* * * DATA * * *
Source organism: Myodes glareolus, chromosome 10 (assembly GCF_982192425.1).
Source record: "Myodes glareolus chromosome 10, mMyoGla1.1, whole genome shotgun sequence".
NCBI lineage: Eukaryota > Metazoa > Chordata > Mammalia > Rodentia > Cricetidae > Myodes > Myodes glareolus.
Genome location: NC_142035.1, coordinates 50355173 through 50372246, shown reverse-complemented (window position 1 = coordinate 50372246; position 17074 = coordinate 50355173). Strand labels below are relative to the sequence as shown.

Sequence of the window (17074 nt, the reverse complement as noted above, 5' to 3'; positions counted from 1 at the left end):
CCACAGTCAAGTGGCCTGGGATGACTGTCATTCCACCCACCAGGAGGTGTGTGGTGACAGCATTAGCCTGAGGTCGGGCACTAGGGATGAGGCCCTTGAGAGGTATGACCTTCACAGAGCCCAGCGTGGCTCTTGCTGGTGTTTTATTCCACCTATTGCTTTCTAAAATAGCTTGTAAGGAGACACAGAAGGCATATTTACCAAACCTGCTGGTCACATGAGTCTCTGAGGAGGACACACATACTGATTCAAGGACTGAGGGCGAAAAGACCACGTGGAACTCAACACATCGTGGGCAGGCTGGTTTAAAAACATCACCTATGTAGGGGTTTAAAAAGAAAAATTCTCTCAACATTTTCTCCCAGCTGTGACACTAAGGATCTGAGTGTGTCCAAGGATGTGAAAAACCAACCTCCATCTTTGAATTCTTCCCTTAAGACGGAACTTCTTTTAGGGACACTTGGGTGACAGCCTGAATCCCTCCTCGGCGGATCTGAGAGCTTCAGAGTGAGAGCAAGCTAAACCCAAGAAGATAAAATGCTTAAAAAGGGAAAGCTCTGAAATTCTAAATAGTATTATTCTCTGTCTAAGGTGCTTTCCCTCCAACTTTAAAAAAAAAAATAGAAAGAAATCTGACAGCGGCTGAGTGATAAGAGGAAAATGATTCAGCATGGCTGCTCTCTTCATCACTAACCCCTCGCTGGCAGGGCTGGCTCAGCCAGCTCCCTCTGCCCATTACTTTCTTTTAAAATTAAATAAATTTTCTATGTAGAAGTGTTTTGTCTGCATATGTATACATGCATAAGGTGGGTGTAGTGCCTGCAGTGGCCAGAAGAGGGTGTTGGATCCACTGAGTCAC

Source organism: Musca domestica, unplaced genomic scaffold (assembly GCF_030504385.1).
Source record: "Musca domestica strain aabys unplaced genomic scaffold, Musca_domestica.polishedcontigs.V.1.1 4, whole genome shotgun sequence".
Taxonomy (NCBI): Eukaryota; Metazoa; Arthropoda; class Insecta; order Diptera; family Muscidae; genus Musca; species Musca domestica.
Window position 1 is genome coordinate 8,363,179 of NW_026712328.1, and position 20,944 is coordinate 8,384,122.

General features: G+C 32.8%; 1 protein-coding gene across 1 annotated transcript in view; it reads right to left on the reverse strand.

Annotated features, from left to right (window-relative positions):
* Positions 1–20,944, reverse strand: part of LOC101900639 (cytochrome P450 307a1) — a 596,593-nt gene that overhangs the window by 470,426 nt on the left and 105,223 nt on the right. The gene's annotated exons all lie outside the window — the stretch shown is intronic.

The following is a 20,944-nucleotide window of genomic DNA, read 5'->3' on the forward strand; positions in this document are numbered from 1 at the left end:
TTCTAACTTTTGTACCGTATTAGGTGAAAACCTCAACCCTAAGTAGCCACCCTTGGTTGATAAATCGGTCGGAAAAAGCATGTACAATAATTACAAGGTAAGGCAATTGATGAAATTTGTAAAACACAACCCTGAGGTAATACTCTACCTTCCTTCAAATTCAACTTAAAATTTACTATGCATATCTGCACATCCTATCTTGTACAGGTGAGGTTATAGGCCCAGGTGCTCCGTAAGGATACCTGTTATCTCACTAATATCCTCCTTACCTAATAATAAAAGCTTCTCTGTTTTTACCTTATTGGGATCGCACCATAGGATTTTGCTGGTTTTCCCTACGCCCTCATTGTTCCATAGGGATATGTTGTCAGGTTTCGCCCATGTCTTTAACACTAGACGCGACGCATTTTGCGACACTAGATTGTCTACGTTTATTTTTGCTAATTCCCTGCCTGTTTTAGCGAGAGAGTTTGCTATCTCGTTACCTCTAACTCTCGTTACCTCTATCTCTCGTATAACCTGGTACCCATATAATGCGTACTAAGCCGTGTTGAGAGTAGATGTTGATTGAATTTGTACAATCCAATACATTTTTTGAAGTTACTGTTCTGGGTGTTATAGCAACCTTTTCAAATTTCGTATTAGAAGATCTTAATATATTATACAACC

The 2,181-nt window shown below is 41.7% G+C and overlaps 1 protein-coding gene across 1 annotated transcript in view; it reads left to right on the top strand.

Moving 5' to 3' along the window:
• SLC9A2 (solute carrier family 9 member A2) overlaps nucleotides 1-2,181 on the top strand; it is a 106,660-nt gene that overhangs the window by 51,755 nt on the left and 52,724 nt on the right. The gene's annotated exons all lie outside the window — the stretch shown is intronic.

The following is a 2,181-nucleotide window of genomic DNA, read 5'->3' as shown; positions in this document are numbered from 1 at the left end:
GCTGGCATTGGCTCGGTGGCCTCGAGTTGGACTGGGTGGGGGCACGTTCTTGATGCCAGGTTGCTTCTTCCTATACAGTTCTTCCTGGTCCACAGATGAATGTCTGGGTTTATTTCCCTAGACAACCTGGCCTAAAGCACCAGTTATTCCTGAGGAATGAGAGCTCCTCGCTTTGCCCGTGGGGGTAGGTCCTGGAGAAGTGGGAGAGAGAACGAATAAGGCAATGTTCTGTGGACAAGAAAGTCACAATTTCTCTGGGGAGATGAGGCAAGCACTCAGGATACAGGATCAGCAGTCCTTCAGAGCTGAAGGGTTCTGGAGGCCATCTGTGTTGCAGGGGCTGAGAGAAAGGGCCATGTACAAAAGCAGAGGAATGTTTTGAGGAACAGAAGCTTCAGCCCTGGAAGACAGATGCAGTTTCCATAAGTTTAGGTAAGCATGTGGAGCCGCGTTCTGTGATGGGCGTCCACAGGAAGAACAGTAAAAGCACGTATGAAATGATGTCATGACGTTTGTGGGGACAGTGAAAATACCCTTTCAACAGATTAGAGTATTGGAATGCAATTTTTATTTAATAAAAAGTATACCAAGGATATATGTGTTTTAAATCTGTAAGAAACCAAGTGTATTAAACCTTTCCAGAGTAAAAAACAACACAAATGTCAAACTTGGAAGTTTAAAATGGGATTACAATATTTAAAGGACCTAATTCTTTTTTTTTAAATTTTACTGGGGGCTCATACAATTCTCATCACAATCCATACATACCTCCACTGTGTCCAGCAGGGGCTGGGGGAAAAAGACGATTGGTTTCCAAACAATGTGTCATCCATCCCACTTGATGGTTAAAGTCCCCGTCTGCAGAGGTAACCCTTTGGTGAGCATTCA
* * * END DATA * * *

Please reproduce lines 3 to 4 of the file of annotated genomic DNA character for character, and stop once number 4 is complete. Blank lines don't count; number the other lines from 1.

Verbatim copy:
NCBI lineage: Eukaryota > Metazoa > Chordata > Mammalia > Rodentia > Cricetidae > Myodes > Myodes glareolus.
Genome location: NC_142035.1, coordinates 50355173 through 50372246, shown reverse-complemented (window position 1 = coordinate 50372246; position 17074 = coordinate 50355173). Strand labels below are relative to the sequence as shown.